Sector News

AkzoNobel’s revenue in April down 30%, pandemic forces pause in transformation

June 11, 2020
Chemical Value Chain

AkzoNobel today provided an update on its business in light of the COVID-19 pandemic. The company says that the steps it took to rapidly reduce costs are proving successful, while at the same time keeping the organization intact and able to respond quickly to changes in end market demand.

Revenue in the first quarter dropped by around 5% with Asia most affected throughout the first quarter. Other regions were impacted only from the second half of March.

AkzoNobel says that in more recent months, end market demand has evolved in line with company planning assumptions. Market headwinds were strongest during April and resulted in revenue almost 30% lower versus last year. Demand improved as some lockdown measures started to ease, although revenue for May remained around 20% below 2019.

Distribution channels for decorative paints have mostly reopened in China and Europe, with demand returning towards previous levels. Varying degrees of market disruption persist in the rest of Asia and South America. Demand for performance coatings has also improved, although at a much slower pace than for decorative paints, the company says. Segments related to automotive and aerospace industries continue to be more significantly affected than others. Market headwinds are expected to ease further throughout June, although continue to differ by region and segment.

Commenting on the evolving situation, AkzoNobel CEO, Thierry Vanlancker, said, “We’re weathering the COVID-19 storm, taking care of our employees while protecting our business…Although the pandemic situation forced us to pause key parts of our transformation, our teams have focused on minimizing all discretionary costs, as well as carefully managing cash and working capital. The actions we’ve taken, together with our strong balance sheet, provide a solid platform for AkzoNobel to perform as an industry frontrunner.”

By: Natasha Alpreowicz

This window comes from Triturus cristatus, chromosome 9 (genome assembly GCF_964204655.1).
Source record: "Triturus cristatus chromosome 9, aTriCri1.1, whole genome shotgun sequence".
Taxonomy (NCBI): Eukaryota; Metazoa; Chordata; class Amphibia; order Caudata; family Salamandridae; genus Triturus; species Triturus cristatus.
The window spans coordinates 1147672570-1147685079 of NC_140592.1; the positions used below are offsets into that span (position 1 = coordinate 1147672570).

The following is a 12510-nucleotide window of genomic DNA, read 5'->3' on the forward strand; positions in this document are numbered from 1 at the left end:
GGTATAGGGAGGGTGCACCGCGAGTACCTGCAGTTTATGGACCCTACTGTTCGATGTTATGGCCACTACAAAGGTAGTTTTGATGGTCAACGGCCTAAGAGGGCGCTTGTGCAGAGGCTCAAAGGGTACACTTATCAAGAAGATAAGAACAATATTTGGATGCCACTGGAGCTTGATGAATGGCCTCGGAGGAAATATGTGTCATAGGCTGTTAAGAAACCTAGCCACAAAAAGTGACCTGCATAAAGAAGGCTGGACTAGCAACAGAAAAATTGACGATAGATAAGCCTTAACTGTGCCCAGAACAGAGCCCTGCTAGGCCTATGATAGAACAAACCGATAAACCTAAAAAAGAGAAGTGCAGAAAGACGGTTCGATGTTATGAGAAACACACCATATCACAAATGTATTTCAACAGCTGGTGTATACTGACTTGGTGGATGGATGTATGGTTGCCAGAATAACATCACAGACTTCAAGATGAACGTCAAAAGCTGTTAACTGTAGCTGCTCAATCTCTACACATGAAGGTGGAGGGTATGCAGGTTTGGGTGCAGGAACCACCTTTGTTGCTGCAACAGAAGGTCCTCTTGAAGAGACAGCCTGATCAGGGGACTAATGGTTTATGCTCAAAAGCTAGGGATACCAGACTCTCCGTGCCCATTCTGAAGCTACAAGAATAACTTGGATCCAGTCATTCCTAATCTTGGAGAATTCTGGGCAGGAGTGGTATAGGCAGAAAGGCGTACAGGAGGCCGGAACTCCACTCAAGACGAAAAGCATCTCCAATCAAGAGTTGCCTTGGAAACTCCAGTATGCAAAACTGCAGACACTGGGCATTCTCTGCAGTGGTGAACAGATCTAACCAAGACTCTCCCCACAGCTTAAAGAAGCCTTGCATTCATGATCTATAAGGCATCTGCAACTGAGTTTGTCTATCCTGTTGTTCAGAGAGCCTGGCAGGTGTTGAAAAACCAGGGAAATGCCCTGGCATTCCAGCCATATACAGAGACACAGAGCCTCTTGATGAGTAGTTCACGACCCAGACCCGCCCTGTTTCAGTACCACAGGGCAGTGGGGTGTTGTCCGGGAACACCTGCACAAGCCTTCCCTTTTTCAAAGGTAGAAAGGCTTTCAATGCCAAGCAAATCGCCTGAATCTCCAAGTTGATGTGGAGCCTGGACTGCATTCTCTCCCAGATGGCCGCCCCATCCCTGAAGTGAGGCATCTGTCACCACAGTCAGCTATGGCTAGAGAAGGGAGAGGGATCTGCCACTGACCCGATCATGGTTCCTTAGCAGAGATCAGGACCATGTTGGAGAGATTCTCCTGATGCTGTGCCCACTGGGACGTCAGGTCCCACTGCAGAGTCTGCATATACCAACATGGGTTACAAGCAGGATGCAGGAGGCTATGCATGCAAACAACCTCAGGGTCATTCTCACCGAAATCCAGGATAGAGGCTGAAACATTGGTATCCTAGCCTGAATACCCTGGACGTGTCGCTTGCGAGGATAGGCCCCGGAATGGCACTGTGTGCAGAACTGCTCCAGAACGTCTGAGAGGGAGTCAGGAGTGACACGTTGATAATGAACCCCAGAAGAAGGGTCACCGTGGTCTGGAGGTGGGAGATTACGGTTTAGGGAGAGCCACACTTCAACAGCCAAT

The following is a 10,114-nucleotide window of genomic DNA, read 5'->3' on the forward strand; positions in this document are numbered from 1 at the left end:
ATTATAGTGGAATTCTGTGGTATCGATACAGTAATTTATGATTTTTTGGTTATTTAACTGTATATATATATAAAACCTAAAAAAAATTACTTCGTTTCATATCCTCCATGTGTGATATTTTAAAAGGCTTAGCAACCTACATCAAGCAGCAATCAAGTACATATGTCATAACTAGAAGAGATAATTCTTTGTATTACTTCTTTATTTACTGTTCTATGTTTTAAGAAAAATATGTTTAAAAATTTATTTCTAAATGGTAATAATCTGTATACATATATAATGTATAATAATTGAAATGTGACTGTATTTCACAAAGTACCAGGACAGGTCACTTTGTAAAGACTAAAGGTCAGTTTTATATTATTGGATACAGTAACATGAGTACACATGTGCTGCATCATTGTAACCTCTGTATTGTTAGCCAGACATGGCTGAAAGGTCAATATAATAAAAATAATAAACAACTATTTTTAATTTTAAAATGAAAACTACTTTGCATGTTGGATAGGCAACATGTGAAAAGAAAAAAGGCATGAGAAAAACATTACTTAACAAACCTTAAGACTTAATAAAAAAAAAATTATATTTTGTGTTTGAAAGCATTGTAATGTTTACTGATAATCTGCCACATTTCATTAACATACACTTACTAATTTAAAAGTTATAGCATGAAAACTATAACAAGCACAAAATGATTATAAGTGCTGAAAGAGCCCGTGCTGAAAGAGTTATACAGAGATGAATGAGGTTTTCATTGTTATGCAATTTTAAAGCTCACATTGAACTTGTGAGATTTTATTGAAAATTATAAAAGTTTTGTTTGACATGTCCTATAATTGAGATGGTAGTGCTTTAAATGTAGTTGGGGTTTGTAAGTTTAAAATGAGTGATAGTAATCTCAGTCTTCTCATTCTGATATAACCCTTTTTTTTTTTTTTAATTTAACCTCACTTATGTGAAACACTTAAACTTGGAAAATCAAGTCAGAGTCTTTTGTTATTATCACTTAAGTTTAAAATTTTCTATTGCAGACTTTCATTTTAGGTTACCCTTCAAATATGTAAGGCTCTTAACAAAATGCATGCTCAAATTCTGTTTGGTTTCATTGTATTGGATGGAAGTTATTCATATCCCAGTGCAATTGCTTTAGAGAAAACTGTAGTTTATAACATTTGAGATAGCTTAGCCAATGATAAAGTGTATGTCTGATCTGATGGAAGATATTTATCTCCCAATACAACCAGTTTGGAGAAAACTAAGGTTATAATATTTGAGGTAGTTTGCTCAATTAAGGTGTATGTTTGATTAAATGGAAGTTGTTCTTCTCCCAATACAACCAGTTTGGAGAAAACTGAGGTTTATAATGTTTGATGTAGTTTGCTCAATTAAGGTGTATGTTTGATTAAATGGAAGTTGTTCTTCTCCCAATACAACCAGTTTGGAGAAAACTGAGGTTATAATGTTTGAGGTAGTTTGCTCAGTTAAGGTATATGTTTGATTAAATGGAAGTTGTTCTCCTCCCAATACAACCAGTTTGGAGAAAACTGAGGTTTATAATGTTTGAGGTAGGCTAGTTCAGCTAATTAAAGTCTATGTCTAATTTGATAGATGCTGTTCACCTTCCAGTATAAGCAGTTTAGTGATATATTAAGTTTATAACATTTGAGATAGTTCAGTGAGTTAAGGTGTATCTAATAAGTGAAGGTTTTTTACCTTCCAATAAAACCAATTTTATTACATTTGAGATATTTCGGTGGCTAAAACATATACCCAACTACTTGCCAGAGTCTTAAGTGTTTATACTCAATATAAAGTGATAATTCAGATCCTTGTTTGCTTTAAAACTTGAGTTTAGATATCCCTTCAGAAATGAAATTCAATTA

Source: Chemical Week

comments closed

Related News

September 26, 2021

INSIGHT: End of China property bubble threatens global petrochemicals demand

Chemical Value Chain

When things are rushed, there’s a higher chance they can go wrong. We ended up with factories being built almost solely for the economic multiplier effect from construction activity without sufficient regard for raw-material supply and how to sell the output. We saw this in purified terephthalic acid.

September 26, 2021

INEOS Grangemouth moves forward on the next phase of its journey to reduce greenhouse gas emissions to net zero by 2045, with further investment in excess of £1 billion.

Chemical Value Chain

INEOS has already committed over £500m spend on projects which are approved and currently being implemented at Grangemouth. This includes investment in our New Energy Plant, which is due for completion in late 2023 and will supply energy to all our site operations and the highly efficient technology will drive down emissions by at least 150,000 tonnes of CO2 per annum.

September 26, 2021

Trinseo & Indaver announce offtake agreement for recycled styrene

Chemical Value Chain

As with its other waste collection processes, Indaver will collect post-consumer polystyrene (PS), such as yogurt pots and single-use packaging, and recycle and produce the r-styrene through a proprietary depolymerization technology at its Antwerp, Belgium site.

Send this to a friend